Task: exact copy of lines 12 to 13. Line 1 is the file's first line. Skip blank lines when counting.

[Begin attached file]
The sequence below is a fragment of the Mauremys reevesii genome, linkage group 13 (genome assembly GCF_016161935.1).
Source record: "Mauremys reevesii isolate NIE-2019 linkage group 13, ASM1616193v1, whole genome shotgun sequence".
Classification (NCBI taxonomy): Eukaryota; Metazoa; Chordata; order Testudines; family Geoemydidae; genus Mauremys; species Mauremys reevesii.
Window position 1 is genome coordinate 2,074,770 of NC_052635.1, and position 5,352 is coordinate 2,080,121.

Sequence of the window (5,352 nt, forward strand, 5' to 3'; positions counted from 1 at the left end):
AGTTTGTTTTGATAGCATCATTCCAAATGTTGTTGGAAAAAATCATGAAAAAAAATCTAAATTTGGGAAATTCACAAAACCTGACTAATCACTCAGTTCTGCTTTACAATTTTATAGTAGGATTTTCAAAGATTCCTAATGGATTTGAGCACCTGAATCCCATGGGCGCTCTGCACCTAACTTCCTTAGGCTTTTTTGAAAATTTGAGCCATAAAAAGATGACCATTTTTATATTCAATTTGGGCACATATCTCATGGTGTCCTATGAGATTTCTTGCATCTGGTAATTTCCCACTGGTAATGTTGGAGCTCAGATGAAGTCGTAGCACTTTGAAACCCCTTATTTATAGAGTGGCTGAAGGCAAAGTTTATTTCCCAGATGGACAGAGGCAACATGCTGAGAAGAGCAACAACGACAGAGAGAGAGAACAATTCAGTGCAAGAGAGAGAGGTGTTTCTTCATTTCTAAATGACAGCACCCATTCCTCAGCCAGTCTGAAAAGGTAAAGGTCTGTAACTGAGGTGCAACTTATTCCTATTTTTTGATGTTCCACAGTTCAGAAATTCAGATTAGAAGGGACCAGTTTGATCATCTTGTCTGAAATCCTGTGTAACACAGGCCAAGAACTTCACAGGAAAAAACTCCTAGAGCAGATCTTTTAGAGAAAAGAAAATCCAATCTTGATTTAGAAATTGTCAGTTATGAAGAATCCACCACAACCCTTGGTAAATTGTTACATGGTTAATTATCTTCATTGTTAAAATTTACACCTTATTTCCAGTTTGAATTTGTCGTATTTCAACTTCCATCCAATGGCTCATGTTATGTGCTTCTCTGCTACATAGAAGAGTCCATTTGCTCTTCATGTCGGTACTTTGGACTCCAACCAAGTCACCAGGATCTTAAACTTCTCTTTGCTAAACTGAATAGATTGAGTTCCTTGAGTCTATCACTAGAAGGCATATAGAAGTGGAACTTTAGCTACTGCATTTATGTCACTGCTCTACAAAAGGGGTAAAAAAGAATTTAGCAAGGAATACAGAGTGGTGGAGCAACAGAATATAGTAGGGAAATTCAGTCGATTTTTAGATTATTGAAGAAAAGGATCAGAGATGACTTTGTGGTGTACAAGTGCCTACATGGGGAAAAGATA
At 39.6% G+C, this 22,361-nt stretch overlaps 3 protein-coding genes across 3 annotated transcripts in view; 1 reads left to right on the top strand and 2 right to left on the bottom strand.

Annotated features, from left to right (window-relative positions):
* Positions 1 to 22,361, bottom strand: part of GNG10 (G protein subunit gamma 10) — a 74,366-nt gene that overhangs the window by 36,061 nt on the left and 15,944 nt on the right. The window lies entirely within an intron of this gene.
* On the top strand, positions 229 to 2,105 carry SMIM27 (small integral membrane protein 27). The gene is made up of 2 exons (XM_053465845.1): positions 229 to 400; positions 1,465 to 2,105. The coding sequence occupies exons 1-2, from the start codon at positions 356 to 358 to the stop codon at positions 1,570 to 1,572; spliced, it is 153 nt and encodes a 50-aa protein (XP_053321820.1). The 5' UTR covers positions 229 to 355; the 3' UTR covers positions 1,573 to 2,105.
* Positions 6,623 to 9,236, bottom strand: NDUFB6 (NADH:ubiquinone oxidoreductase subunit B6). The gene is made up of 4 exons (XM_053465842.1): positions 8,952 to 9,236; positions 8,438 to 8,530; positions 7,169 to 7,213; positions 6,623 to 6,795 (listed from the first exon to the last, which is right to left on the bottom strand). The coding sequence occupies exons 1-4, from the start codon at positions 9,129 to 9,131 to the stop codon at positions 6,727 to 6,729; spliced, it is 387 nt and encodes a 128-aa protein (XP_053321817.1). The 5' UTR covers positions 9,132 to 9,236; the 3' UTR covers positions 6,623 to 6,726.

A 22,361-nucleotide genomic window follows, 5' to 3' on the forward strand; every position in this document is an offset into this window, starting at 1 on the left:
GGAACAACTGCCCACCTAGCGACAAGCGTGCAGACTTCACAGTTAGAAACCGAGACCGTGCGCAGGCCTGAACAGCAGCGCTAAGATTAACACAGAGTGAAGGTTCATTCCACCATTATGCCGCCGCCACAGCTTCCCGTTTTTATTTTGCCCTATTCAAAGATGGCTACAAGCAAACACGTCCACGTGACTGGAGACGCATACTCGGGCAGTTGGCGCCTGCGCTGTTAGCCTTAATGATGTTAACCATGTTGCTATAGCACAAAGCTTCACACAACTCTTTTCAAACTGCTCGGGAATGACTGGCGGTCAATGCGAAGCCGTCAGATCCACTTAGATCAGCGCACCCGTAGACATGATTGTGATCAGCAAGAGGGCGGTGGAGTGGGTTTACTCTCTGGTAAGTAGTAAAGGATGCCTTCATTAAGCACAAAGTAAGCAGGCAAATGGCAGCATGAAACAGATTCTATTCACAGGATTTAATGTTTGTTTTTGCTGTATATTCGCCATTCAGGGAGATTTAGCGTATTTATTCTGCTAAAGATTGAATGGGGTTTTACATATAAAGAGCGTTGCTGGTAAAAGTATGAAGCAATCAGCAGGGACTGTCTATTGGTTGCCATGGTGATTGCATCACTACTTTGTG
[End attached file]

A 22,361-nucleotide genomic window follows, 5' to 3' on the forward strand; every position in this document is an offset into this window, starting at 1 on the left:
GGAACAACTGCCCACCTAGCGACAAGCGTGCAGACTTCACAGTTAGAAACCGAGACCGTGCGCAGGCCTGAACAGCAGCGCTAAGATTAACACAGAGTGAAGGTTCATTCCACCATTATGCCGCCGCCACAGCTTCCCGTTTTTATTTTGCCCTATTCAAAGATGGCTACAAGCAAACACGTCCACGTGACTGGAGACGCATACTCGGGCAGTTGGCGCCTGCGCTGTTAGCCTTAATGATGTTAACCATGTTGCTATAGCACAAAGCTTCACACAACTCTTTTCAAACTGCTCGGGAATGACTGGCGGTCAATGCGAAGCCGTCAGATCCACTTAGATCAGCGCACCCGTAGACATGATTGTGATCAGCAAGAGGGCGGTGGAGTGGGTTTACTCTCTGGTAAGTAGTAAAGGATGCCTTCATTAAGCACAAAGTAAGCAGGCAAATGGCAGCATGAAACAGATTCTATTCACAGGATTTAATGTTTGTTTTTGCTGTATATTCGCCATTCAGGGAGATTTAGCGTATTTATTCTGCTAAAGATTGAATGGGGTTTTACATATAAAGAGCGTTGCTGGTAAAAGTATGAAGCAATCAGCAGGGACTGTCTATTGGTTGCCATGGTGATTGCATCACTACTTTGTG